A day Trip to Amalfi
Day Trip in Amalfi 21st of March 2012
From Naples to Amalfi
The common idea about Naples and Southern Italy in general is that people don’t really work that much, so one would have thought that in the morning there wouldn’t have been that many people rushing to work in the streets of the city centre of Naples. Wrong! The streets of the city centre of Naples on Wednesday morning at 8.30 are the most crowded I have ever seen them, and to get to the Porta Immacolatella bus stop to catch the SITA bus to Amalfi, I had to really weave in and out from the crowds of people on the streets, and I really thought that I wouldn’t have made it, which would have been a real shame, as the morning SITA h:9.00 coach goes directly to Amalfi, in only two hours, which is a much more practical solution to getting there by train. This second option indeed implies stopping in Salerno which is a 1 hour journey to then catch a SITA coach from Salerno to Amalfi which takes about 1h.15 min.
If you manage to get there in time the NAPOLI-AMALFI direct coach is really the best solution...
...and you can continue to nap, on the way there without worrying about where to get down. The bus driver will shout loud enough for you to understand when you have reached Amalfi.
Even though in Naples no one seems to know where the Porta Immacolatella stop is, it’s very simple, it is immediately after the main gate to the main port in Naples. From the city centre, once you reach Piazza San Domenico, just walk down all the way via Mezzocannone, cross via Umberto I and just continue going straight until you see the Port entrance on Via Marina. There are many coaches waiting around so it is not at all difficult to spot. Tickets can be purchased inside the port, just at the back of the coach station, or in any station or tabacchi. From Naples, to reach any town on the Amalfi Coast you will need the U5 ticket, which costs 4 Euros single journey or 12 Euros for the whole day. The same ticket works, for any transport solution from Naples, Coach or Regional Train (for IC and AV trains, from Naples to Salerno different process apply- Trenitalia).
I had heard terrible stories about the many bends on the road from Salerno to Amalfi, but actually it was not at all an unpleasant journey,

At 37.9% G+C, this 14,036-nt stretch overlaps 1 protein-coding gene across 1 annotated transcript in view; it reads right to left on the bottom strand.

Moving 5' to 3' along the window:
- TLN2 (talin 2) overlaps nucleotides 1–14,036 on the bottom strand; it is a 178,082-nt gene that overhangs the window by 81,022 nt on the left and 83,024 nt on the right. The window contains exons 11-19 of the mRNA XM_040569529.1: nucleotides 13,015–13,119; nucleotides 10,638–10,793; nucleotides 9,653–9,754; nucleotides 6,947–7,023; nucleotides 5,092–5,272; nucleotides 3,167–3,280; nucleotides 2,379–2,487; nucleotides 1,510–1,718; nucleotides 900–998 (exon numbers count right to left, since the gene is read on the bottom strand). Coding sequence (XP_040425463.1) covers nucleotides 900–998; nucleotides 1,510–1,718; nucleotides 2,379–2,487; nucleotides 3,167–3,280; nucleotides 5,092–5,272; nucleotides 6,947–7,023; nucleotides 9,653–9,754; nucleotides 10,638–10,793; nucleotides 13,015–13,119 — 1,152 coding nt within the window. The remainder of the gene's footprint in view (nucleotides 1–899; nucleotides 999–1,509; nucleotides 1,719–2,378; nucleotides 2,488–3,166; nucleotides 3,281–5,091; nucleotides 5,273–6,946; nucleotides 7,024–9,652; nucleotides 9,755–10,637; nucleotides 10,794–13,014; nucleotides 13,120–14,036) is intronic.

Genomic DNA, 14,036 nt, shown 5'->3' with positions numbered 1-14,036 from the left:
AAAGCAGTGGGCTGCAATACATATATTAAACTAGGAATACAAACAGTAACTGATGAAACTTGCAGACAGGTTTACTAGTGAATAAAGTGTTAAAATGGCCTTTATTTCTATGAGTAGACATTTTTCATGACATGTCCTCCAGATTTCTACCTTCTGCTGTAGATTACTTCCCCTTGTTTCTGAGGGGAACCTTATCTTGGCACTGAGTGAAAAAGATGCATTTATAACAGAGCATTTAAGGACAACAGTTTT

also because from Nocera onwards, the landscape changes so dramatically that all your attention will be completely distracted from your stomach. Indeed from Naples morning traffic jams, almost suddenly you will be surrounded by Nocera’s mountains, and village atmosphere, to then be suddenly shocked by Vietri sul Mare’s sea, that at one point without any warning opens wide in between the Nocera’s mountains.
From Vietri sul Mare to Amalfi, my memory is quite confused, as I kept jumping from one side of the bus to the other to spot the views, the majolica cupolas, the sea, the towers, that rapidly follow one another.
And then finally Amalfi!
The coach stops in Piazza Flavio Gioia by the sea side, where when I went everyone was trying to catch the first spring sun, just sitting around on the benches or even going down to the beach, which is literally a few steps away from where the coach leaves you.
Although the closest attraction to the coach station is the Compass Museum in the Ancient Arsenals which is right there by the seaside, almost inevitably I had to take a quick stroll in Piazza Duomo, to catch a first glimpse of the world-famous Duomo di Amalfi. Walking to Piazza Duomo, you really get a sense of how small Amalfi is, and how such short distances apply to the whole Coast, which has this very intimate feeling along all the 60 Km. Indeed Piazza Duomo and the Cathedral can be found just by crossing the road behind Piazza Flavio Gioia, walking under an arch, and there you are! .
The Cathedral looks exactly like what you will have seen on photos and postcards, and the square too has that kind of “I have already seen this!” feeling!.
I did not spend to long here, I just had a quick stroll trying to spot where I could have had a bite later on, but then I realized that there is so much choice, and lots of hidden alleyways that really deserve some proper scouting to fully appreciate them, that I decided to give some structure to my day and went back to Piazza Flavio Gioaia to the Compass Museum, in the Ancient Arsenal .
The visit in the Museum takes about 30-40 min depending on how thoroughly you look through the exhibits, which span from Roman ruins, formerly kept in the Civic Museum, to a complete history on the development of Compass technology from Ancient China to the NASA. Then there are lots of documents and maps telling of the glorious period of the Republic of Amalfi, some religious paintings and elements linked to the cult of Sant’Andrea, to finish off with drawings, props and costumes of the historical parades from the 1950s.
Currently in the second aisle of the Arsenal there is a photo exhibit which compares Amalfi with the Japanese town of Seto, in an interesting arrangement of photos and images, which mix Japanese atmospheres and colours with those of the Mediterranean.
When you come out of the Museum, where lights are dimmed, and the air is moist like it must have been 500 years ago, Amalfi too will look different, as if through the Arsenal you access a gateway to the real Amalfi.